Voting Rights and the Delayed Stock Price Response to Option Information
48 Pages Posted: 26 Feb 2021
Date Written: December 21, 2020
Recent studies find that transactions volume and volatility spread of exchange-traded single-stock options predict the underlying stock’s future returns. Most of the firms with exchange-traded options have large market capitalization and are actively traded. It is a puzzle why it takes days and sometimes weeks for stock price to reflect the information contained in option trades. We conjecture that voting rights consideration may contribute to the delayed stock price response to option information. More specifically, we hypothesize that the delay is much longer during the period when shareholder voting is required to resolve contentious corporate matters. We analyze a sample of 1,842 special shareholder meetings between 2003 and 2015 and find that the predictability of option volume and volatility spread is much stronger in the weeks around special shareholder meetings (i.e., the event window). The Fama-MacBeth regression analysis shows that while the predictability of volatility spread is significant both within and outside the event window, the predictability of option volume is significant only within the event window. We contribute to the literature by offering a new explanation of the delayed stock price response to option information and documenting a significant asset pricing effect of voting rights.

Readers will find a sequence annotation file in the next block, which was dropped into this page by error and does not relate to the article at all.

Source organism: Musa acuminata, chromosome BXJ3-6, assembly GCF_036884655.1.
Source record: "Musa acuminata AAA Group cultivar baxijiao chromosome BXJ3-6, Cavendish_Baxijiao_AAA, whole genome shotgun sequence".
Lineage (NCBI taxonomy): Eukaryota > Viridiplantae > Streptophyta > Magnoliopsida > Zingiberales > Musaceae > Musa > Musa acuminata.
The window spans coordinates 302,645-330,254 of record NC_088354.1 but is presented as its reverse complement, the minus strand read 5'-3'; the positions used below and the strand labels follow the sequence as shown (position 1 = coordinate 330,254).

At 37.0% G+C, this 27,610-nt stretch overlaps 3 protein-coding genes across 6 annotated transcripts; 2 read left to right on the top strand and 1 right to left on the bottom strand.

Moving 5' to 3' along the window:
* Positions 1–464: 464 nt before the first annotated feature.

Keywords: Implied volatility spread, Option to stock volume ratio, Special shareholder meeting, Value of voting right
JEL Classification: G12, G13, G17
Suggested Citation: Suggested Citation